The lawsuit charges the defendants with violations of Ohio's Consumer Sales Practices Act, Debt Adjusters Act, and Telephone Solicitation Sales Act. It seeks a declaratory judgment, injunctive relief, civil penalties, and full restitution for consumers.

"Strategic Defaulters" - Savvy Homeowners Choosing To Cut Their Losses On Underwater Homes

The Arizona Republic reports:

  • Many of the people who have been walking away from mortgages over the past few years don't fit the standard profile. Cash-strapped? Unemployed? Financially unsophisticated? Low-income?

  • None of those descriptions seem to apply to most "strategic defaulters" - homeowners who have chosen to cut their losses on properties that dropped in value, just as they might sell an old car with mounting repair bills or dump stock in a company that just reported a loss.

  • "Many are financially savvy people with higher credit scores and higher income," said Tracy Bremmer, director of decision analytics at credit-bureau Experian, which has studied the issue to help lenders identify people who might be default candidates. "They often own multiple properties, with larger original loan amounts."

  • Strategic defaulters, in other words, seem to know what they're doing. In fact, they're often angling to buy the foreclosed home across the street at a bargain price before abandoning their own property, Bremmer said. "They'll open a new mortgage before defaulting on the existing loan," she said.


  • Defaulting on a loan - that is, missing payments - will hurt your credit score. But many strategic defaulters apparently don't worry about this or consider it a lesser evil. [...] Still, strategic defaulters tend to keep current on other obligations such as credit cards and auto loans. In fact, this tendency to keep making other payments is how Experian sorts out strategic defaulters from more distressed borrowers. "They're skipping out on their mortgages but paying everything else," she said.(1)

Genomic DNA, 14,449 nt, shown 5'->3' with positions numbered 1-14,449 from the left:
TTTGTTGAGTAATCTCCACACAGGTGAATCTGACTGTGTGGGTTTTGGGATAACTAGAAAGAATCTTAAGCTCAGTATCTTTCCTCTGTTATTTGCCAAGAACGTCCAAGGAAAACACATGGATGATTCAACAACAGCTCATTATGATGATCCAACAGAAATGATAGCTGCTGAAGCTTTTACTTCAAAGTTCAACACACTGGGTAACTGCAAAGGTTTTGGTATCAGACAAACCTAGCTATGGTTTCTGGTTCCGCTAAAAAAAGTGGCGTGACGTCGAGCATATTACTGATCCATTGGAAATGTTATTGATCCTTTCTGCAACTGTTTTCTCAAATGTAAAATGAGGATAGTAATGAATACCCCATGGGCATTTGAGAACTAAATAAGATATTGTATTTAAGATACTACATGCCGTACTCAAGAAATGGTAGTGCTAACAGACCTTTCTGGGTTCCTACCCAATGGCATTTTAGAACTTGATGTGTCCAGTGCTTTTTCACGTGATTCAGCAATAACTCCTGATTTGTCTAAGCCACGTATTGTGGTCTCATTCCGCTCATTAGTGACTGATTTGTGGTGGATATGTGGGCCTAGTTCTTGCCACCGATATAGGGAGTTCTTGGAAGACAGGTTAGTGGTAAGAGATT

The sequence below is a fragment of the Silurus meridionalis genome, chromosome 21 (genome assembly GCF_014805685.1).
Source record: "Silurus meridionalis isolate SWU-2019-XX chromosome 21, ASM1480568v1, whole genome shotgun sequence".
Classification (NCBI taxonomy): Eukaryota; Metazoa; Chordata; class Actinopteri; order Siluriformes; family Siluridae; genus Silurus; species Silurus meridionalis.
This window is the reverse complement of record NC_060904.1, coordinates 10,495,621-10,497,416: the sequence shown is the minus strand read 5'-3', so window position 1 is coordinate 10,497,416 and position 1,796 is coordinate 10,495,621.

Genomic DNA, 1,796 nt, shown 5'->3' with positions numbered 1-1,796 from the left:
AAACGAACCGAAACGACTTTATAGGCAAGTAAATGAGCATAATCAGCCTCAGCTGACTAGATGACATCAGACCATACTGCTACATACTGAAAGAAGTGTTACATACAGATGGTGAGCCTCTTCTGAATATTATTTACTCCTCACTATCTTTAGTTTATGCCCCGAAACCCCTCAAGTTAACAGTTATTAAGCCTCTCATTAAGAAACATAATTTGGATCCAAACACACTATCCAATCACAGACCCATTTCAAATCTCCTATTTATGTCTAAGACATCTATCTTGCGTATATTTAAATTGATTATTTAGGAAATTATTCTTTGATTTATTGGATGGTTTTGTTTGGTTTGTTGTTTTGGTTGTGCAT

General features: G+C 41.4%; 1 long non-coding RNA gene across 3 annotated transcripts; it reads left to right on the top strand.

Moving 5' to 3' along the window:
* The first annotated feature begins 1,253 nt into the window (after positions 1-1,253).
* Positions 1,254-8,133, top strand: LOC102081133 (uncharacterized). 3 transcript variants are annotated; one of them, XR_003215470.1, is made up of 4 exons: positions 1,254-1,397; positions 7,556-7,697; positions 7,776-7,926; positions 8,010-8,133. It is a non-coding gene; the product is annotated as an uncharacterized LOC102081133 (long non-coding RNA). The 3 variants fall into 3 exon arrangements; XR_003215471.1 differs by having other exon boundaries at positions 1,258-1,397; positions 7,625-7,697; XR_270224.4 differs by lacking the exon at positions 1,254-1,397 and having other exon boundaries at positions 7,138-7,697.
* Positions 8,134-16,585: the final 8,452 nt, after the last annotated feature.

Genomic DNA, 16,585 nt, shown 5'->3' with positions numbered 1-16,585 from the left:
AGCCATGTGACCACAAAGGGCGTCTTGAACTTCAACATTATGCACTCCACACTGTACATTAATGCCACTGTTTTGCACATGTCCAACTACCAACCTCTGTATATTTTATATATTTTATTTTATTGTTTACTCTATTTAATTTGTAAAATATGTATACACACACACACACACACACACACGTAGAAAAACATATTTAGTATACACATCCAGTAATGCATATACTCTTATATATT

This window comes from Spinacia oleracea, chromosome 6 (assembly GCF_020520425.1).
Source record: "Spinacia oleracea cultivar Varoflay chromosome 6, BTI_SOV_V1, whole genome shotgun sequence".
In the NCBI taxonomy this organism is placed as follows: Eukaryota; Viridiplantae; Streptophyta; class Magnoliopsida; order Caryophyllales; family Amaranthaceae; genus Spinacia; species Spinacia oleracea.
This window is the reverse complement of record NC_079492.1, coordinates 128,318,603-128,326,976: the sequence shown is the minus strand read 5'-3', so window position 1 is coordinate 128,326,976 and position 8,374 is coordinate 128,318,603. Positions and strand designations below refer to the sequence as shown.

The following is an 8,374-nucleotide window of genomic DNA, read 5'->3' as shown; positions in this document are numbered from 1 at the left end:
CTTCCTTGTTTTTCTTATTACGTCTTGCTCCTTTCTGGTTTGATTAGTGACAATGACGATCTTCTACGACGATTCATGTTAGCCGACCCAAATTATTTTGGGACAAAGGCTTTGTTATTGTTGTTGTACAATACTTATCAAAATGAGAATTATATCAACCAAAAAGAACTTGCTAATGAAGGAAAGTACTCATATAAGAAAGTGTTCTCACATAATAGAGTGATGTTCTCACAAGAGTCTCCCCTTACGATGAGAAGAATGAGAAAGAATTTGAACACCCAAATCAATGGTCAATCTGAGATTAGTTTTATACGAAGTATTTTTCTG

For the story, see 'Strategic defaulters' tend to be affluent, savvy homeowners.

(1) See Underwater and Not Walking Away: Shame, Fear and the Social Management of the Housing Crisis for more on the phenomenon of strategic defaulting:

  • This article suggests that most homeowners choose not to strategically default as a result of two emotional forces: 1) the desire to avoid the shame and guilt of foreclosure; and 2) exaggerated anxiety over foreclosure’s perceived consequences.

  • Moreover, these emotional constraints are actively cultivated by the government and other social control agents in order to encourage homeowners to follow social and moral norms related to the honoring of financial obligations - and to ignore market and legal norms under which strategic default might be both viable and the wisest financial decision.

  • Norms governing homeowner behavior stand in sharp contrast to norms governing lenders, who seek to maximize profits or minimize losses irrespective of concerns of morality or social responsibility.

Fla. Lawyer Gets 210 Months For Running Ponzi Scheme Preying On Elderly, Servicemembers w/ Investments In Phony Mortgages, Predatory & Usurious Loans

From the Office of the U.S. Attorney (Miami, Florida):

  • [A] federal judge sentenced attorney and C.P.A. Lorn Leitman, 61, of Miami, Florida, to 210 months’ incarceration for his role in a 10-year Ponzi scheme. In an unusual decision, the court departed upward from a sentencing guideline range of 121-151 months, commenting, “this case is exceptional.”

  • A federal grand jury charged the defendant with violating the mail fraud statute for defrauding elderly victims and retirees, among others, through the operation of a Ponzi scheme which sought investments in either phantom residential mortgages or a separate venture burdening U.S. military personnel with predatory and usurious loans.


  • Several victims appeared in court to address the impact of the fraud. As one victim explained, losses from the Ponzi scheme forced the end of his retirement and his return to work. He commented, “my dreams are dead.”

  • The court explained that the decision to sentence above the guidelines resulted from the defendant’s conduct preying upon his closest friends, fellow servicemen, the elderly and retirees, and noted that the defendant breached codes of conduct applicable to members of the Florida Bar and certified public accountants. In addition to the enhanced sentence, the court ordered the defendant to pay $3,308,435.03 in restitution to victims.

For the U.S. Attorney press release, see Ponzi Scheme Defendant Receives 17 1/2 Year Sentence.

Tuesday, July 19, 2011

'Sewer Service' Sinks Another Foreclosure; Sale Resulting In $120K Home Lost For $8K Voided; Crappy Affidavit Fails To Establish 'Diligent Search'